'Parliament fractious, state issues pervasive' (May 13 is 60th anniversary of Indian parliament)
New Delhi, May 12 (IANS) Has the quality of debates in parliament declined over the decades and is politics no longer a mission to serve the people? Are MPs adequately fulfilling their role in the highest forum of democracy? Analysts and lawmakers say the atmosphere in parliament has become more fractious over the years, with issues concerning states and sectional interests rather than broad legislative issues often driving its agenda.
Parliament will Sunday observe the 60th anniversary of the first sitting of the Lok Sabha and Rajya Sabha. Senior politicians fondly recall the days when disruptions were infrequent and ruckus, sloganeering and rancour were almost unheard of.
Minister of Micro, Small and Medium Enterprises Virbhadra Singh said disruptions in parliament are much more frequent now.
"Disruptions on small issues never happened earlier. They (members) strongly expressed their differences of opinion but there was hardly an occasion when parliament was disrupted. Now this is the rule rather than the exception," Virbhadra Singh told IANS.
A five-time chief minister of Himachal Pradesh and a five-time MP, Virbhadra Singh said parliament had many stalwarts when he became an MP for the first time in 1962.
He termed the 60th anniversary of parliament's first sitting "a very proud moment".
"There have been ups and downs but by and large the parliamentary system has come to stay and has consolidated in the last 60 years," he said.
Bharatiya Janata Party (BJP) MP Sumitra Mahajan said members in earlier decades reflected a national view in their thinking.
"They had a pan-India approach to issues. Now state perspective has become more pronounced," she said.
Mahajan, into her seventh term as a Lok Sabha member, said there was respect for senior leaders in the past. If any of them stood up to speak, members would listen without creating a disturbance.
These included Atal Bihari Vajpayee and Chandra Shekhar. "In later days, even Atalji had to face disturbances."
Mahajan said a positive aspect of present-day politics was that more youths were being elected to parliament.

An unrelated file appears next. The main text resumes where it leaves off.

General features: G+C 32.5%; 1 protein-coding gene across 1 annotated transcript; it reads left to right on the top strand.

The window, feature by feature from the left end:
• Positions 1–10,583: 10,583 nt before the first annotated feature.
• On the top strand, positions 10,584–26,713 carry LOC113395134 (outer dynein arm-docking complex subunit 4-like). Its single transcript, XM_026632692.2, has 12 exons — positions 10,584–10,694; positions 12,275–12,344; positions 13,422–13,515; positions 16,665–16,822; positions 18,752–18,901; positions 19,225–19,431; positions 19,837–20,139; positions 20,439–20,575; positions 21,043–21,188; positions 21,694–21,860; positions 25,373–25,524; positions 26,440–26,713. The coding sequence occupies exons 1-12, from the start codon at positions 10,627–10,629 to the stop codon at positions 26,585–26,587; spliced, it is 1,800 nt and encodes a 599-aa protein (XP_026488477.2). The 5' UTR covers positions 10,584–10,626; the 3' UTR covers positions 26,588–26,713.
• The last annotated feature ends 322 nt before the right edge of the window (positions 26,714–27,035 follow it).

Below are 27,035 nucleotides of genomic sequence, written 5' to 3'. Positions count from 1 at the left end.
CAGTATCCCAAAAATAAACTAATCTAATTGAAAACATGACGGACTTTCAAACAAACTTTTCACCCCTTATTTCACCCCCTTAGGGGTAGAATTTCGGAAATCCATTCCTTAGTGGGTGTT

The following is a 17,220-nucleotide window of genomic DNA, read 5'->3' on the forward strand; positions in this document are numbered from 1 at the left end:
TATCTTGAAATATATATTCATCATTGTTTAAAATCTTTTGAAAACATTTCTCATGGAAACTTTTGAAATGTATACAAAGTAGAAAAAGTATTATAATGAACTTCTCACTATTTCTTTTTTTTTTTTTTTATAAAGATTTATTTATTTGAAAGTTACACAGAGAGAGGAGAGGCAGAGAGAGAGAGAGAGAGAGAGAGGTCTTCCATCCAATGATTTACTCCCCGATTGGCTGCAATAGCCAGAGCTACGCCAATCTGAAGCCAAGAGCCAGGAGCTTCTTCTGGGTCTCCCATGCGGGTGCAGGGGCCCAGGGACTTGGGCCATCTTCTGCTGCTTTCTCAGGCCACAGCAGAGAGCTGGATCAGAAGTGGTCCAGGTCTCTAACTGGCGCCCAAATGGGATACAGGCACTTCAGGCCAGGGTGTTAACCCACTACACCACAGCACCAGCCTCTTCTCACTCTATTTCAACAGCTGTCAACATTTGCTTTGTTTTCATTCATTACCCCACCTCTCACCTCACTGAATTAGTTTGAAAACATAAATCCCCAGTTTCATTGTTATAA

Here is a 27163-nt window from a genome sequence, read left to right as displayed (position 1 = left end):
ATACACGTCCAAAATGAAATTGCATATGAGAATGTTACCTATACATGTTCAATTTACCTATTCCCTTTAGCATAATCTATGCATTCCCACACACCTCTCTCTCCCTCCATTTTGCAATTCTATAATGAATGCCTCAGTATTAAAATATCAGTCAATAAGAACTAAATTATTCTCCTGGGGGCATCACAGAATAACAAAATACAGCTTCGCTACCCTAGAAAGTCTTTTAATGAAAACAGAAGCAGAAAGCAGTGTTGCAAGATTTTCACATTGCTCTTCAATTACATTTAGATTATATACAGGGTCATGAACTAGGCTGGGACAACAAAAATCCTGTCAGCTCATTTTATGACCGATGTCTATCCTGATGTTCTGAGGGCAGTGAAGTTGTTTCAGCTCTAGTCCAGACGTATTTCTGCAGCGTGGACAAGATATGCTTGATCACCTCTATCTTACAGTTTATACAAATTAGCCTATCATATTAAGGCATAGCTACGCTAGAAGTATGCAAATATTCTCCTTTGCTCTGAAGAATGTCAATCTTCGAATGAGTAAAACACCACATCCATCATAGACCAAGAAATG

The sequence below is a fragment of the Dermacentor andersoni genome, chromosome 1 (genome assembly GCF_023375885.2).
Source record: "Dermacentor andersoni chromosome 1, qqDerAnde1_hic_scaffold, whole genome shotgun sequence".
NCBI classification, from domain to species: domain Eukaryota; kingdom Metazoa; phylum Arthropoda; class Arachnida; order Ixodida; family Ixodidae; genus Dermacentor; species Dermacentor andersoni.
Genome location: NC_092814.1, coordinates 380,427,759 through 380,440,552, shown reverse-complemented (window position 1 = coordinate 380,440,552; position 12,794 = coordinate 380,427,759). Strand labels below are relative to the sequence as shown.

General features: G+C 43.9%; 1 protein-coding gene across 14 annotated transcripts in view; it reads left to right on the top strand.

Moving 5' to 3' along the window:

Political analyst S. Nihal Singh said the standard of debates in the earlier decades of parliament was very high.
"There is much less real debate now, much more of noise and disturbance."
Nihal Singh said there was less respect for parliamentary democracy though everybody swears by it, adding that the frequent disruptions were a waste of public money.
"Earlier, there was much more tolerance of other viewpoints."
Former Lok Sabha secretary general Subash C. Kashyap said the composition of parliament was also a reflection of the moorings of society.
"They (MPs) are representatives of people that we are... Of our weaknesses, our culture, sense of values, our indiscipline... If there is indiscipline in society, it is bound to be reflected."
He said in earlier years, lawyers formed the largest group of Lok Sabha members. For some time now, iy idthe largest group is of agriculturists. In that sense, there is a fundamental shift," he said.
Kashyap said there was more discussion on international affairs when Jawaharlal Nehru was the prime minister.
"Now local and regional issues which should be taken up in state legislatures are taken up in parliament."
According to PRS legislative Research, a think tank that tracks work of parliament, there has been a significant change in profile of MPs over the years.
The percentage of MPs without secondary education has fallen from 23 percent in 1952 to 3 percent in 2009. There has been a noticeable shift in the age profile of MPs too.
In 1952, only 20 percent of MPs were 56 years or older. In 2009, this has zoomed to 43 percent, said Devika Malik of PRS Legislative Research.
The first Lok Sabha passed an average of 72 bills each year, and this has decreased to 40 bills in the 15th Lok Sabha.
Congress Rajya Sabha member Mohsina Kidwai said there was more dignity, decorum and discipline in parliament than in earlier decades.
She said members then spoke as representatives of the country.
Former Rajya Sabha chairperson Najma Heptulla said there were fewer disruptions in the earlier years.
Heptulla, into her sixth term, said many of the parliamentarians in the first few years after independence were freedom fighters. Values and issues have changed over the years, she lamented.
(Prashant Sood can be contacted at firstname.lastname@example.org)
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